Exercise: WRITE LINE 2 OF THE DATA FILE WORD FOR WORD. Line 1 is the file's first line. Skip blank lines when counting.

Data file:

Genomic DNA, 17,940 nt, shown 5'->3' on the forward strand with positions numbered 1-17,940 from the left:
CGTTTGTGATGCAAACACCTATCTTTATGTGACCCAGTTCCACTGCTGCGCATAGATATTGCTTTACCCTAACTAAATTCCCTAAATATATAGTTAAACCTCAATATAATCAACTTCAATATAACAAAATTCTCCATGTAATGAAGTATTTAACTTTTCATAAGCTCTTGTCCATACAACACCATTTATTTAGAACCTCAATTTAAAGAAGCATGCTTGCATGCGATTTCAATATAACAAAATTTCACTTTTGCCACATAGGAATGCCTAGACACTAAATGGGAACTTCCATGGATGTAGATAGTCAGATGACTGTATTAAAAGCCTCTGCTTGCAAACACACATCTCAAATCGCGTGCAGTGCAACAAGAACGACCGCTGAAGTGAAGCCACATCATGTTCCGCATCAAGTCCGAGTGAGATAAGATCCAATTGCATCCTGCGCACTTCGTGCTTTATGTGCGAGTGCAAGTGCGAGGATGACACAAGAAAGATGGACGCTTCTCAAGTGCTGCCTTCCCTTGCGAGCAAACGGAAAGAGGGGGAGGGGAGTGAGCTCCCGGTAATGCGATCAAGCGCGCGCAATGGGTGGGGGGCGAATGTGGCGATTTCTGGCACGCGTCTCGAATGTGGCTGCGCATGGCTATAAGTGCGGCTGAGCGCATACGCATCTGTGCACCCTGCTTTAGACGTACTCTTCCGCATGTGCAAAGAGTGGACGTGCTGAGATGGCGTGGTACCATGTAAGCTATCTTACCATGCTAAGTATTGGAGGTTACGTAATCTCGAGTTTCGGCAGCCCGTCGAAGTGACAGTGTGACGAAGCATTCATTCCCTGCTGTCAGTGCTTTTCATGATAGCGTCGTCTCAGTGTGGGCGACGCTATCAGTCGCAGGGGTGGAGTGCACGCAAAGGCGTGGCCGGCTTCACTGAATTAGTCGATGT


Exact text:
CGTTTGTGATGCAAACACCTATCTTTATGTGACCCAGTTCCACTGCTGCGCATAGATATTGCTTTACCCTAACTAAATTCCCTAAATATATAGTTAAACCTCAATATAATCAACTTCAATATAACAAAATTCTCCATGTAATGAAGTATTTAACTTTTCATAAGCTCTTGTCCATACAACACCATTTATTTAGAACCTCAATTTAAAGAAGCATGCTTGCATGCGATTTCAATATAACAAAATTTCACTTTTGCCACATAGGAATGCCTAGACACTAAATGGGAACTTCCATGGATGTAGATAGTCAGATGACTGTATTAAAAGCCTCTGCTTGCAAACACACATCTCAAATCGCGTGCAGTGCAACAAGAACGACCGCTGAAGTGAAGCCACATCATGTTCCGCATCAAGTCCGAGTGAGATAAGATCCAATTGCATCCTGCGCACTTCGTGCTTTATGTGCGAGTGCAAGTGCGAGGATGACACAAGAAAGATGGACGCTTCTCAAGTGCTGCCTTCCCTTGCGAGCAAACGGAAAGAGGGGGAGGGGAGTGAGCTCCCGGTAATGCGATCAAGCGCGCGCAATGGGTGGGGGGCGAATGTGGCGATTTCTGGCACGCGTCTCGAATGTGGCTGCGCATGGCTATAAGTGCGGCTGAGCGCATACGCATCTGTGCACCCTGCTTTAGACGTACTCTTCCGCATGTGCAAAGAGTGGACGTGCTGAGATGGCGTGGTACCATGTAAGCTATCTTACCATGCTAAGTATTGGAGGTTACGTAATCTCGAGTTTCGGCAGCCCGTCGAAGTGACAGTGTGACGAAGCATTCATTCCCTGCTGTCAGTGCTTTTCATGATAGCGTCGTCTCAGTGTGGGCGACGCTATCAGTCGCAGGGGTGGAGTGCACGCAAAGGCGTGGCCGGCTTCACTGAATTAGTCGATGT